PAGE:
Moore thought a great deal of Booker.
“I’ve had some rough fights in my time,” Moore said, “but all things being equal, when I was in my prime, one of my toughest had to have been against Eddie Booker, a fighting machine … who shot out punches with deft precision … [Booker] was one of the great fighters of my time. He had me fighting for dear life.”
Booker’s career was cut short by a chronic eye injury, making him one of the few fighters to defeat a Hall of Famer (Williams) in his final bout. He was only 26 at the time, which makes us wonder how much more he could’ve accomplished.
Booker was never allowed to fight for a world title, a fate that had to eat at him and the others. He had to walk away at the height of his abilities, which had to be crushing.
That doesn’t detract from his overall body of work, though: Eddie Booker did more than enough against the talented men he faced and in the limited time he had to earn recognition as a great fighter and now as a member of the International Boxing Hall of Fame.
A RESPECTED VOICE
Whether Writing Or Broadcasting, Steve Farhood Has Commanded Our Attention For Decades
By Don Stradley
If you only know Steve Farhood from his regular appearances on “ShoBox: The Next Generation,” or perhaps as a ringside scorer on the Premier Boxing Champions series, you might be surprised to learn that his presence in boxing goes back to the late 1970s, when he started out as a journalist. And if you weren’t around during Farhood’s time at KO Magazine, you missed out on something special.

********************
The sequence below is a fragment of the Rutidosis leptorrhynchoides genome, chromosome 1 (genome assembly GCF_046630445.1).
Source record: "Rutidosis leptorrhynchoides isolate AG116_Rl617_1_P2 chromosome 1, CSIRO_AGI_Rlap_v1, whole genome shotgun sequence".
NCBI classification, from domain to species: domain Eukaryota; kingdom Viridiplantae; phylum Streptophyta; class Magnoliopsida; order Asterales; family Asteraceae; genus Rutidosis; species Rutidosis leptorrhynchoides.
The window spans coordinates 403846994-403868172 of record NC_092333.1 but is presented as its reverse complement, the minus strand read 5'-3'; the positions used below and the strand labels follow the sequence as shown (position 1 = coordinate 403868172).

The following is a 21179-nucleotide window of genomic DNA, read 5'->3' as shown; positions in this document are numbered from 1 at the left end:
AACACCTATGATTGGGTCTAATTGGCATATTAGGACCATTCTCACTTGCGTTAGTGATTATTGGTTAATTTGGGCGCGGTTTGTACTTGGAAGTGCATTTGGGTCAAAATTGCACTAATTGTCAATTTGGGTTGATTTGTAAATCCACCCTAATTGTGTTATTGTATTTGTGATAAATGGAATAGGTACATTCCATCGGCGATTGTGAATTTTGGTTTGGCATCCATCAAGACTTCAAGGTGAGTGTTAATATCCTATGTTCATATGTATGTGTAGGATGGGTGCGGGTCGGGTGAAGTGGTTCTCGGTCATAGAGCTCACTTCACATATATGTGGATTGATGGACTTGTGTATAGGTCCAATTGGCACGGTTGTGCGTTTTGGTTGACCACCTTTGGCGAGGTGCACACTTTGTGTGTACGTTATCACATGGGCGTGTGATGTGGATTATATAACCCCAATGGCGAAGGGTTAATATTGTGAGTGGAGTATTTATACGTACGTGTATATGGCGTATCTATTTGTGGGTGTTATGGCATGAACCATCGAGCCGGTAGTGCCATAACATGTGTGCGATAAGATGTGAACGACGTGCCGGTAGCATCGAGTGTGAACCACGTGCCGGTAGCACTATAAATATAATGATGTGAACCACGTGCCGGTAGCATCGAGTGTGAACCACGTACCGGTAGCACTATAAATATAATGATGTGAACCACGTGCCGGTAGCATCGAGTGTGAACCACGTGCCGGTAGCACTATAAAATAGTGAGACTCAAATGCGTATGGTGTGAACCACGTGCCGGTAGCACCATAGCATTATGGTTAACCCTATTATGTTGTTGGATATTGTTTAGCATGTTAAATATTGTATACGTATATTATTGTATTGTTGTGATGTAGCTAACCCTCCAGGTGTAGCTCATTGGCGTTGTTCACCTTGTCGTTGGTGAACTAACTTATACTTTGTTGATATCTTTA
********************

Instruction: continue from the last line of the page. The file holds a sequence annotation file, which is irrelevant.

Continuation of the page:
Most of the boxing coverage of that time was found in THE RING and several other magazines, plus the big-city newspapers. The Associated Press and United Press International covered the major fights, as did Sports Illustrated. With newsstands carrying, at times, half a dozen magazines, it seemed boxing was well-covered. But with the surprising success of the 1976 Olympic team, there appeared to be room for another publication. Stanley Weston, who already published several boxing magazines, launched KO in 1980 through London Publishing. It was slightly different in tone, with a slew of young writers contributing, including a Brooklyn guy named Steve Farhood.